The EHR brings a new way to interface with the knowledge that clinicians generate. Two of the most exciting changes to knowledge will be the discovery of new patterns and the incorporation of genetic data to patient records via “big data” methodology. In computing, big data refers to the use of extensive datasets that are analyzed computationally to reveal previously unknown trends and associations. With enough data points, data scientists suspect that computers will eventually be able to generate prediction models for individual cases based on repositories of old case data [80]. For example, a computerized model of hyponatremia correction in newborns has been created based on large numbers of observations by computers [81].

On the forefront, data scientists and geneticists hope to incorporate patient genomic information into the EHR to help identify patterns and uncover new genetic connections. Once genetic data has been added to a patient’s profile, the EHR could theoretically learn what gene loci predispose a patient to angioedema, interstitial lung disease, or any number of previously poorly understood disease states [82,83].

In a similar vein, the EHR can automate the reporting of adverse drug reactions to newly prescribed drugs. By reporting early trends in side effects from a new agent, EHRs might accelerate the detection of untoward side effects—like myocardial infarction associated with cyclooxygenase enzyme inhibitors (ie, COX-2) [84].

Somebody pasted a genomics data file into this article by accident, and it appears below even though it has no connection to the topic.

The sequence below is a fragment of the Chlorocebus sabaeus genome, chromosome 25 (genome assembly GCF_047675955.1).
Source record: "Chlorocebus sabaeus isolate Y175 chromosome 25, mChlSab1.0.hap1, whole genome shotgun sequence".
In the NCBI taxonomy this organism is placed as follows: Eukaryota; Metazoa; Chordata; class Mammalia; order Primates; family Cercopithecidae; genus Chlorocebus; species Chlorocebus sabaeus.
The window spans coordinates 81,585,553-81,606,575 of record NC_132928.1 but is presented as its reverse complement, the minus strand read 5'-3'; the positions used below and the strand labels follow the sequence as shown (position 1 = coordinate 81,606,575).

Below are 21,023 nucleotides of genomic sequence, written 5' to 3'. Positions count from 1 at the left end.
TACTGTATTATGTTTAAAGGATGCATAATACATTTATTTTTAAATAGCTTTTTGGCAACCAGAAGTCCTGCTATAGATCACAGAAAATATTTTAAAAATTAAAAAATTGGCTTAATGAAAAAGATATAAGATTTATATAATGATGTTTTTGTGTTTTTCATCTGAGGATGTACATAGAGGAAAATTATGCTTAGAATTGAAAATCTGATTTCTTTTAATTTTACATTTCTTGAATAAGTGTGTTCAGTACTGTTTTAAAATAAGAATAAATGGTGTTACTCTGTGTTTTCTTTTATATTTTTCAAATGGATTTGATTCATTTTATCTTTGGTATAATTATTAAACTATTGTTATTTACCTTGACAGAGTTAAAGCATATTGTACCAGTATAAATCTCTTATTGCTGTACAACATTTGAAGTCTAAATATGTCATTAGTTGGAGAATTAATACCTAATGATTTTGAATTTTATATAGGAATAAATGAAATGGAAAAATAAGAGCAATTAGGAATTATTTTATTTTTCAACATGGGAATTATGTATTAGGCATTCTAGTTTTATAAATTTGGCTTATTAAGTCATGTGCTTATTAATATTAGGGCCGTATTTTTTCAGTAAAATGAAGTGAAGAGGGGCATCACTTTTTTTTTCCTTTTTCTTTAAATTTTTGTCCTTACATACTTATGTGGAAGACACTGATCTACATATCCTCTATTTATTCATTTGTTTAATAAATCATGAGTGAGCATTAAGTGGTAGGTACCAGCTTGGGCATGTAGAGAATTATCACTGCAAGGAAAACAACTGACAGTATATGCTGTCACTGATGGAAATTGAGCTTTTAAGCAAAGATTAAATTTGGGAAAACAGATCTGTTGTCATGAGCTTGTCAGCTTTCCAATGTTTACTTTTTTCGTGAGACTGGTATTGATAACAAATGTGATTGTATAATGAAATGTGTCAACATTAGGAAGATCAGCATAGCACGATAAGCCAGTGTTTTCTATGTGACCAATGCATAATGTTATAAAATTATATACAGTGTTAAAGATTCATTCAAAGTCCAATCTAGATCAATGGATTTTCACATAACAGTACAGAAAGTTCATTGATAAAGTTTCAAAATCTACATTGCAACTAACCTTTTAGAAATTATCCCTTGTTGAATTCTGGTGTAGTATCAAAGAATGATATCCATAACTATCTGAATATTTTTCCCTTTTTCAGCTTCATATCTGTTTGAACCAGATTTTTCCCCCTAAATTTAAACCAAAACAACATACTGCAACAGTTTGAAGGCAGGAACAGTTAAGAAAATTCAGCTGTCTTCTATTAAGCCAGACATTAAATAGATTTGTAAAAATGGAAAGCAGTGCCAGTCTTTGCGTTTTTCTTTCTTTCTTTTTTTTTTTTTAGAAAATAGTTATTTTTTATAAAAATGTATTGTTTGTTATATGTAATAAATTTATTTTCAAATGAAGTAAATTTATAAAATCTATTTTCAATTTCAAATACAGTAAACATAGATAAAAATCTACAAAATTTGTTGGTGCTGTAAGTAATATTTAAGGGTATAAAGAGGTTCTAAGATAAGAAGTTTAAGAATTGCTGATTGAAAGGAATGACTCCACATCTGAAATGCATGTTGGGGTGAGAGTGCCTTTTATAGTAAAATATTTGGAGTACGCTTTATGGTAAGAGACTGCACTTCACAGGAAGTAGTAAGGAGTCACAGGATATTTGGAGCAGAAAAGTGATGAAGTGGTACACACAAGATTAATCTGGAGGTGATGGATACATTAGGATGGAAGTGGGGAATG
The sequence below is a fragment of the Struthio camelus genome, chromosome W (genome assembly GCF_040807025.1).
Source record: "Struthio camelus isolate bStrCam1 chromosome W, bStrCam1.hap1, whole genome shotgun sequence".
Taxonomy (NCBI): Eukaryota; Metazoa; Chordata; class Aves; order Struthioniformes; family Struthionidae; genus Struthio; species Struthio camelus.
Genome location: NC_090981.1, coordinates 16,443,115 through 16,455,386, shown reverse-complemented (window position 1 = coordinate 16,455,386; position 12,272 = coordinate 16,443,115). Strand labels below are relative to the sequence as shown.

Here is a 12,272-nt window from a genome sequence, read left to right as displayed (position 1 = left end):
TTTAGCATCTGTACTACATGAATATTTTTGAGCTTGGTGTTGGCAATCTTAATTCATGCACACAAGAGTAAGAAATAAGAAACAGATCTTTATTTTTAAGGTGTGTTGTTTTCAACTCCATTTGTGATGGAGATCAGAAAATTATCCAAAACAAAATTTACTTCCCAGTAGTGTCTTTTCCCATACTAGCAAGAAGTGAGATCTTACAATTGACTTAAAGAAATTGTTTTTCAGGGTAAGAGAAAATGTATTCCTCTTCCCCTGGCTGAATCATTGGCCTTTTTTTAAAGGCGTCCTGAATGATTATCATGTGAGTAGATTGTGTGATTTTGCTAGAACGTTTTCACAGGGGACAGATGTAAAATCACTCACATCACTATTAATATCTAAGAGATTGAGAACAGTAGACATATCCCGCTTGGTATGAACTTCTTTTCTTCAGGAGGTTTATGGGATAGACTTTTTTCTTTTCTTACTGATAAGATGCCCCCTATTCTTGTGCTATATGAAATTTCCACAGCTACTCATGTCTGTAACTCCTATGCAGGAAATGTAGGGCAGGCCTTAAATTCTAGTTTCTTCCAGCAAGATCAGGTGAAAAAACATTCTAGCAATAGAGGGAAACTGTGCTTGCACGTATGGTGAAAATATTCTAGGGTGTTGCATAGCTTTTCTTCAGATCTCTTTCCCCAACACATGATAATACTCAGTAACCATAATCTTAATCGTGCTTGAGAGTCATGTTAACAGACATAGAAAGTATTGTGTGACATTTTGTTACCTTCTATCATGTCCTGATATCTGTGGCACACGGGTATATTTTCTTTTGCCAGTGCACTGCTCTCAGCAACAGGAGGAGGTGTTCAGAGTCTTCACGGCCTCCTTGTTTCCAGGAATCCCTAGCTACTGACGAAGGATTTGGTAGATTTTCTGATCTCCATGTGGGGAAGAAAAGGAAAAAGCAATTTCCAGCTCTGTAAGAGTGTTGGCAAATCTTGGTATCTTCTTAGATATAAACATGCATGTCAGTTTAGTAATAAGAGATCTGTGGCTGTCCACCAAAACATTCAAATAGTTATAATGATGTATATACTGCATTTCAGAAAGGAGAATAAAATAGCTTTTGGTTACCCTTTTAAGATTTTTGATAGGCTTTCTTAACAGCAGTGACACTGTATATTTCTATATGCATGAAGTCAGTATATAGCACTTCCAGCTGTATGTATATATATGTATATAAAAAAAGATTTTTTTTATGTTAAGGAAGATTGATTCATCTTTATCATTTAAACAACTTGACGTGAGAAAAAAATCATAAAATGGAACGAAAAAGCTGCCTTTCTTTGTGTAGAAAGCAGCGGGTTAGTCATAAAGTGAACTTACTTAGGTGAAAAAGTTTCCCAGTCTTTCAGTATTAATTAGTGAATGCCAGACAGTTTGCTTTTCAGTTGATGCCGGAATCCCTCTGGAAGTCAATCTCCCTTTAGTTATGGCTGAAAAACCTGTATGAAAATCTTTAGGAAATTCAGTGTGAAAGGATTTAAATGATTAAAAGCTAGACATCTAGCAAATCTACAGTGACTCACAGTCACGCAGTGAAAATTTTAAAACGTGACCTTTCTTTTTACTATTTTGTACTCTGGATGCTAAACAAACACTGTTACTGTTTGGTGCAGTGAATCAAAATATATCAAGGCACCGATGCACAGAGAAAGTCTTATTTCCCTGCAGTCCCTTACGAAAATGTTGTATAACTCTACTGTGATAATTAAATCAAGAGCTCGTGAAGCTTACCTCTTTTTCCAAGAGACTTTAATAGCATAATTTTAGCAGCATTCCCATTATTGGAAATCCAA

Passion and Professional Satisfaction

The introduction of the EHR was fraught with underprepared EHR platforms and unrealistic expectations. Clinicians were initially confronted with decreased efficiency, increased burnout, and high turnover. Early on, physicians using computerized order entry and electronic documentation were 30% more likely to report burnout after controlling for other variables [85]. The only intervention that routinely improved satisfaction was employing scribes, which suggests that the only positive experience associated with the EHR was minimizing its use [85]. Further analysis into trends of physician satisfaction reveals that a more robust platform is more correlated with satisfaction. Clinical notes, diagnosis function, and off-site capability were all associated with higher satisfaction. There was a trend that younger physicians were more likely to be satisfied than their elder peers [85]. Finally, and most promising of all, physicians who had access to their EHR for at least two years were 2.78 times more likely to be satisfied with their EHR compared to those with less than two years’ experience [86].